Here's the town's topography of restlessness. Annie (Kate Beckinsale) has split from her husband Glenn (Sam Rockwell) after a stormy marriage that spawned four-year-old Tara (Grace Hudson) and a judge's ruling of Glenn's spousal abuse. She works in a diner with Barb (Amy Sedaris) and is having an affair with Barb's husband Nate (Nicky Katt). Also at the diner is teenage Arthur (Michael Angarano), whose parents have split and who has had a crush on Annie since she was his baby sitter. Most of the denizens of this working-class town are searching to get or keep jobs most people would flee from making the mortgage or feeding the kids is for them as great a quest as anything Frodo ever faced. That, and putting a down payment on a little emotional security. A congenial body in a motel-room bed can keep the chill away; a congenial heart may be too much to hope for.
Director David Gordon Green, whose script came from Stewart O'Nan's novel, has navigated these slippery shoals before. Green's George Washington, made in 2000, when he was just 25, plunged deep into the inarticulate depths of preteen love; and his All the Right Girls brought the same meticulous, poetic attention on college-age kids. Snow Angels, though seemingly broader and more conventional, has the Green love of repeated behavioral detail. We see a woman run her fingers through her hair and, moments later, her son does the same; an estranged couple faces each other, edgily she with her hands folded, he with his hands in his pockets. They've been together so long, and know each other so well, that even in anger their gestures rhyme.
In fact, they aren't so much people we see in movies as people we know. They stare at the TV, pretending fascination with a game show as a way of avoiding either a conversation that's sure to turn prickly or a long night of sullen introspection. They offer old doggerel like Eleanor Roosevelt's "Yesterday is history, tomorrow's a mystery, today's a gift. That's why they call it the present" as eternal wisdom. The men in Snow Angels have the appetites of the philanderers they see in movies but not the suave patter; a cheating husband in this town is unprepared for the inevitable lies or evasions he'll need when his wife finds out. When confronted with his indiscretions, Nate can only sputter, "Wh- why would I do that?" or the even more pathetic "Huh?" It's as if, in real life, the screenwriters are always on strike.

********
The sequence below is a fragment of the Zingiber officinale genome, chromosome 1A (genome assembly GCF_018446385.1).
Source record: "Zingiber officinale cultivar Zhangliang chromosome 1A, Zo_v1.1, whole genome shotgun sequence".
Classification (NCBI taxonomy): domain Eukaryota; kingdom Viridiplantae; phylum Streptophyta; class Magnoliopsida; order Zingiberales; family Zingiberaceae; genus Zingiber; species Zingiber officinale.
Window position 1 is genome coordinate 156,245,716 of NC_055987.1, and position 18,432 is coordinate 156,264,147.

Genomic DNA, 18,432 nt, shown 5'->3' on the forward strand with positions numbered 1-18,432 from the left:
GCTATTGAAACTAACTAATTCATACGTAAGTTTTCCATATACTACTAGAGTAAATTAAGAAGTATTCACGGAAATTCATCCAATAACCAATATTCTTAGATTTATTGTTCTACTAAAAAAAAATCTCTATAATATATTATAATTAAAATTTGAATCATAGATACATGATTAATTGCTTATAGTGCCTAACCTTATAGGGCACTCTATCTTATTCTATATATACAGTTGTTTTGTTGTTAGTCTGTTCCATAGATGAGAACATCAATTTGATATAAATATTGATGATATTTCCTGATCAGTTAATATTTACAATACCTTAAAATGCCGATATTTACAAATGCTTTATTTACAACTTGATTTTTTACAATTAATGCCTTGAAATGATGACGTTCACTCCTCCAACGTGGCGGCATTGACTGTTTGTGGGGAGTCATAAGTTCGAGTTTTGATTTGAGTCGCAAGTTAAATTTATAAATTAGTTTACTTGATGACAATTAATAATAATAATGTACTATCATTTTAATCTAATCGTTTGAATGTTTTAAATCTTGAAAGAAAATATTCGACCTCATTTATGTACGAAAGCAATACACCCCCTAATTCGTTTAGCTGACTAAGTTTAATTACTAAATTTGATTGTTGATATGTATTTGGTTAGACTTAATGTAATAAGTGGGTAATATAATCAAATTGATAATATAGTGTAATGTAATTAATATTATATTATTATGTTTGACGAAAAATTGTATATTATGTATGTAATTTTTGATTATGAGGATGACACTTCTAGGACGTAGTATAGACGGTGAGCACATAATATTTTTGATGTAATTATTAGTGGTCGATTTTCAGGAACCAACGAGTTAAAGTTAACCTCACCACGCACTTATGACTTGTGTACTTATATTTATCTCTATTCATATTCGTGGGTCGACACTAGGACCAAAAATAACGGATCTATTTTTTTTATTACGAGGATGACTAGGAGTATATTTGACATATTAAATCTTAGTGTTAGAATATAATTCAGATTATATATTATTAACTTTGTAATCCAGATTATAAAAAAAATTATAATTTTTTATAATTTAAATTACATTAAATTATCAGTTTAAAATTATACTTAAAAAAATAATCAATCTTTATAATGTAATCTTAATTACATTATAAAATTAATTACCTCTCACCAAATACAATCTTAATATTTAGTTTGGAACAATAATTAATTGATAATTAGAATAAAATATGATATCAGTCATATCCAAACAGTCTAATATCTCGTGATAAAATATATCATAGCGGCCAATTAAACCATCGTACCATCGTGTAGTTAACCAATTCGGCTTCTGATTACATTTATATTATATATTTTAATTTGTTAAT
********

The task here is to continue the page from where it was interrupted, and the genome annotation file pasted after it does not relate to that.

That's Green's gift: to show how people learn codes of affection and aggression from watching movies, but when they try to pull them off in crucial situations they come out awkward, embarrassed and futile. The threat of domestic tragedy looms over Snow Angels, suggesting some exotic blend of Peyton Place and Twin Peaks; but its triumph is in portraying folks who, no matter how often they flail and fail, keep reaching out for human connection.
The film's success is due in large part to actors who are both faithful to all the social minutiae and seductive enough to keep you watching. Rockwell mostly plays down the spiraling anxiety of his character (though it would be nice if some movie, any movie, had a devout Christian who was not a psycho killer). Beckinsale, the dark lady of the Underworld films, does her sharpest work yet as the town beauty who's spoiling from abuse and ill use. "I don't want to spend the rest of my life taking care of people," Annie says. "I want to take care of myself." After a decade or two of tangling with weak or dangerous men, she has had it with married life. Making it on her own, she decides, could bring something like happiness.